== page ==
Archives For November 2007

From Citigroup Feels Heat To Modify Mortgages ($) in yesterday’s Wall Street Journal:

Ana Cecillia Marin, a 36-year-old single mother of three, owns a 20-year-old ranch house on a dusty, garbage-strewn acre in Palmdale, Calif. She says she earns $34,000 a year managing flower sales at a Los Angeles food store and selling clothes on the side. She bought her house in 2005 for $385,000. By taking out a first and second mortgage, she was able to buy it for no money down.

At first, her ex-boyfriend helped make mortgage payments, she says, but his construction jobs dried up. She hasn’t paid anything for months on the $76,426 second mortgage serviced by Citigroup, and she has also fallen behind on her $308,000 first mortgage, serviced by a unit of Bear Stearns Cos.

Ms. Marin says she got a foreclosure notice on her first mortgage. Judging from recent sales of similar homes in the area, it’s unlikely that Citi Residential will be able to recoup money owed on the second mortgage in the event of a foreclosure sale, because the first-mortgage lender gets its money first.

“I’m afraid I’m going to lose it,” Ms. Marin said recently of the house. Already, she had moved most of her belongings into a wooden crate in the yard. All that remained inside were the mattresses on which she and her children sleep.

This woman was destined for disaster!

I just did a hypothetical mortgage amortization using her purchase price of $385,000 and a 30-year fixed mortgage at 6.3%. Her principal and interest payment (not including property taxes) would have been $2,383 per month (her monthly income was $2,833). Her monthly payment would have represented over 84% of her income! Yes, the article did say that her boyfriend helped with the payments, but he wasn’t included in the mortgage. In other words, this woman should have NEVER been approved for this mortgage!

Totally unbelievable!

That’s a chart of this year’s performance of the Dow Jones Bank Index, which is a wieghted index of 88 banks. Looking at the chart, it appears that 2007 is going to be a horrible year for bank stocks.

Consider this:

Of the 86 remaining banks* in the Dow Jones Bank Sector Index, 80 have negative returns for 2007 (not including dividends). What’s worse is the average return for those 80 banks was -31.04%! The index itself is down 28.6% in 2007. OUCH!

The worst performer?

IndyMac Bancorp with a -82.68% return so far this year. Indymac began the year at $45.16 per share and is now trading at $7.82. OOPS!

The best performer?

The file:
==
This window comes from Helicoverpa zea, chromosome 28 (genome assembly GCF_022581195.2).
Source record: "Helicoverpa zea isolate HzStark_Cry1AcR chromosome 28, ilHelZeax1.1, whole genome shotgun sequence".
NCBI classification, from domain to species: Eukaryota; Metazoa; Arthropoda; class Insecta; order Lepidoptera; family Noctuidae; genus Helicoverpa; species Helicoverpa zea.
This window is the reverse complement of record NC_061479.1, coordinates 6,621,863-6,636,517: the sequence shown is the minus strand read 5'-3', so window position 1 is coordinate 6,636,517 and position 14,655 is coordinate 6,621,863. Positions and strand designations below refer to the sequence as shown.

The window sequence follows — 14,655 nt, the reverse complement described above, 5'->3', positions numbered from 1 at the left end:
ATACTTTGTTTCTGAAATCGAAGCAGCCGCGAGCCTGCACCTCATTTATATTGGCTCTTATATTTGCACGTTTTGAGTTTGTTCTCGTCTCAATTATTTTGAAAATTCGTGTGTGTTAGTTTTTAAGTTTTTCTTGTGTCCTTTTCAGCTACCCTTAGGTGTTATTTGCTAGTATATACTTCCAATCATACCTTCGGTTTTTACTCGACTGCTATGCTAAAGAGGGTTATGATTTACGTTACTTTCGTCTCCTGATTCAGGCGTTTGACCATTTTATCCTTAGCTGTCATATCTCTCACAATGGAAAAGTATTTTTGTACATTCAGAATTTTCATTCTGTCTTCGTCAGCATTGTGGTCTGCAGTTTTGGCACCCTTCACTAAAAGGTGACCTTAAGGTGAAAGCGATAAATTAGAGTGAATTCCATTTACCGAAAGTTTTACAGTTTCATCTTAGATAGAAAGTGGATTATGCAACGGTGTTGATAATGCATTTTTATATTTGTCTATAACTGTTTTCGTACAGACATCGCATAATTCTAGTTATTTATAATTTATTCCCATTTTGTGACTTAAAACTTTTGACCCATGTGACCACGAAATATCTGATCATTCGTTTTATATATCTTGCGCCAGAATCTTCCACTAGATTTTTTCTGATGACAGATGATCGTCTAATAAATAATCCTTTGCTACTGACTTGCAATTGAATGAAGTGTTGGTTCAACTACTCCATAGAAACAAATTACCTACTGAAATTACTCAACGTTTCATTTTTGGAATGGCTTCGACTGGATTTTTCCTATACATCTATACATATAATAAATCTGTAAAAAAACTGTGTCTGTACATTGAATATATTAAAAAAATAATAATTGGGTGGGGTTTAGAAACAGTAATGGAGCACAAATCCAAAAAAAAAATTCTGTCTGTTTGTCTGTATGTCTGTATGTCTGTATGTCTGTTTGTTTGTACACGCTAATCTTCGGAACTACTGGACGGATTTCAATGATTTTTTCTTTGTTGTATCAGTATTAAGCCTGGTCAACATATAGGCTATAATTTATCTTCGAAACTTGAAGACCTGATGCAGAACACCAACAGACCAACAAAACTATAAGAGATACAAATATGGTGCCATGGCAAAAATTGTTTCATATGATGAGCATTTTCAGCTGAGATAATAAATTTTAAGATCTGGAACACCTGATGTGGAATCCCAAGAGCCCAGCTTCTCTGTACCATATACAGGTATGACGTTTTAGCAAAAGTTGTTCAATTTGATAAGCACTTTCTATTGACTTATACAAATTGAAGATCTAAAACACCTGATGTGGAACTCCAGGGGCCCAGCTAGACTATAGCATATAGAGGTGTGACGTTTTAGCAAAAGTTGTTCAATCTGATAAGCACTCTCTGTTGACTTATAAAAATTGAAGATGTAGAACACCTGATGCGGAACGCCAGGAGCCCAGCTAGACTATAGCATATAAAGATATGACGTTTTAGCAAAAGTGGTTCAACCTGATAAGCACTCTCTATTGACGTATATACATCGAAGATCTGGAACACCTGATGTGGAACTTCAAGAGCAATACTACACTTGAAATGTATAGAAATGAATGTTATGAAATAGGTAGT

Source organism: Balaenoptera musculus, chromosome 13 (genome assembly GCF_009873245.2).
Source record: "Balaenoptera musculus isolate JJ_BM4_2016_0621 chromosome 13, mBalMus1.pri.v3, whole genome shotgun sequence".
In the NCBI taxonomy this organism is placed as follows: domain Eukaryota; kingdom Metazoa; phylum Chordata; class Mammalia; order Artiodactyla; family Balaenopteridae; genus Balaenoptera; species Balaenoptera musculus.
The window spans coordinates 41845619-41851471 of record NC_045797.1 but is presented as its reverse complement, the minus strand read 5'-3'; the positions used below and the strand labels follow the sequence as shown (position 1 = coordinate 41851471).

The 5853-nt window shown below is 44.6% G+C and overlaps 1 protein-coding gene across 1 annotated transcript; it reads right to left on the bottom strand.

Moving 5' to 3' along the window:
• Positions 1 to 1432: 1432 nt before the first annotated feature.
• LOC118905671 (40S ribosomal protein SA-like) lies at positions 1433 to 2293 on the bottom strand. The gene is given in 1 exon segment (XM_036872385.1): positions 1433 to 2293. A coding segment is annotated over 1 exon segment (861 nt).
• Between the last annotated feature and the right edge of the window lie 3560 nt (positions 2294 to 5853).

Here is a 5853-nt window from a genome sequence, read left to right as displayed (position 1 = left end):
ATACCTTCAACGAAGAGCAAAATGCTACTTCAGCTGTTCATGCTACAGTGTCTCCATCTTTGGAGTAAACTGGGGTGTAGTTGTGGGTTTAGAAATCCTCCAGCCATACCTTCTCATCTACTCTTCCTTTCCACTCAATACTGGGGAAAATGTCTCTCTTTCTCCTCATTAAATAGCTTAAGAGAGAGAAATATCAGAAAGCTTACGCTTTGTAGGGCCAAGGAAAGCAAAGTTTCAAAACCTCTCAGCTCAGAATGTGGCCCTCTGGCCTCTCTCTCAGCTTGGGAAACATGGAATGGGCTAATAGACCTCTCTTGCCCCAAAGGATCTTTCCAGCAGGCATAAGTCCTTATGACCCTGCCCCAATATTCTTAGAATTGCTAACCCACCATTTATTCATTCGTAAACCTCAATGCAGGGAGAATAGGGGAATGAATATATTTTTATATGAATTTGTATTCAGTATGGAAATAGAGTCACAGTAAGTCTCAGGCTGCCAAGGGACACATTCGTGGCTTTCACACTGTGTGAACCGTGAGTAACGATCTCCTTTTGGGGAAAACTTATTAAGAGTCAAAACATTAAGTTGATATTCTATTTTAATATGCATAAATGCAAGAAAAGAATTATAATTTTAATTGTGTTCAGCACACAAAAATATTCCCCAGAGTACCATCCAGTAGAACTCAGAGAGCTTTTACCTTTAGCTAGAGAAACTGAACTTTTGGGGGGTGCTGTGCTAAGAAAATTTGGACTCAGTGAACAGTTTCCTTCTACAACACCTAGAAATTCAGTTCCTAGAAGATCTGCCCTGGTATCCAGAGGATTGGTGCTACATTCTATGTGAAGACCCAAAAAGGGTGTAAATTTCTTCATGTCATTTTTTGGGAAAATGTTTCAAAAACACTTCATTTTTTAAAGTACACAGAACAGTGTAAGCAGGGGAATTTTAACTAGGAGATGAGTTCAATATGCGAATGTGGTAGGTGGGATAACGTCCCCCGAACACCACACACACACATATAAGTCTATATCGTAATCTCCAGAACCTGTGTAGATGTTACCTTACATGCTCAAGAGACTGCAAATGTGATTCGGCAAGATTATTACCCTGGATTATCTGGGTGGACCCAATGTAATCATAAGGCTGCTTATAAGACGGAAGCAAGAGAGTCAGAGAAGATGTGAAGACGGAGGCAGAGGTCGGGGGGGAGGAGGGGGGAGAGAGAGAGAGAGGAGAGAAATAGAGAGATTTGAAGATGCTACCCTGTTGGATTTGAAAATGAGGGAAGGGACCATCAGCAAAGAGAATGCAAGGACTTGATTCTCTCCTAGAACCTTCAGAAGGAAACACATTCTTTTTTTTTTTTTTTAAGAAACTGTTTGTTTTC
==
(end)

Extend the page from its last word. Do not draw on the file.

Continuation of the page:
Northern Trust with a 22.52% return in 2007. This is slightly misleading since Northern Trust isn’t a bank like all the other banks in the index. In other words, it was shielded from the subprime mess.

The moral of this story is DIVERSIFICATION! Don’t own just one sector or subsector. Instead, own the entire market. As the graphic shows below, a portfolio of the Dow Jones Total Market Index allocated equally among the ten sectors would still be up nearly 6% so far this year:

The results are even better if you add international into the mix.

Diversification is the key.

*The Dow Jones Bank Sector Index had 95 constituents at the beginning of the year. Some banks were dropped from the index and a few were added, bringing the current total to 88 constituents. I did not include the new additions in my research.

Taking a week off put me slightly behind on my roundup schedule. Anyway, here’s a short roundup of the MoneyBlogNetwork happenings over the past week:

Nickel renews his distaste Dish Network.

Jim reviews 100 Minds That Made the Market.

Speaking of reviews, Flexo reviews Russell Bailyn’s Navigating the Financial Blogosphere. – I received a copy of the book today and will be posting a review shortly.

It’s a little late but here’s FMF’s list of things to do besides hit the mall after Thanksgiving.

JD has a guest post on how to save 15% on your cable bill.

MBH has six checkbook tips.

Finally, Episode 52 of the NCN Podcast is available.

That’s it for this week. I’ll post an expanded roundup next week.

While working on another post, I came across Doral Financial, a company whose stock was trading at $2.87 on December 29, 2006. Today it’s trading at $18.70. At first glance that looks like a stellar rate of return so far this year.

You would be wrong.


Because on August 17, 2007, with the stock trading at just $.88 per share, the company did a 1-for-20 REVERSE stock split. As you can probably tell from the word “reverse,” a reverse stock split is the opposite of the kind of stock splits that most of us are used to. In most cases, companies do a stock split in order to reduce the price per share (you get more shares but the shares are worth less). A reverse stock split is done to increase the price per share (you get less shares but the shares are worth more).

Here’s an illustration:

On January 1, 2007 your investment in Doral Financial would have looked like this:

1,000 shares × $2.87 = $2,870

On August 17, 2007, right before the split, your investment would have looked like this:

1,000 shares × $.88 = $880

Right after the split, your investment would have looked like this:

50 shares × $15.00 = $750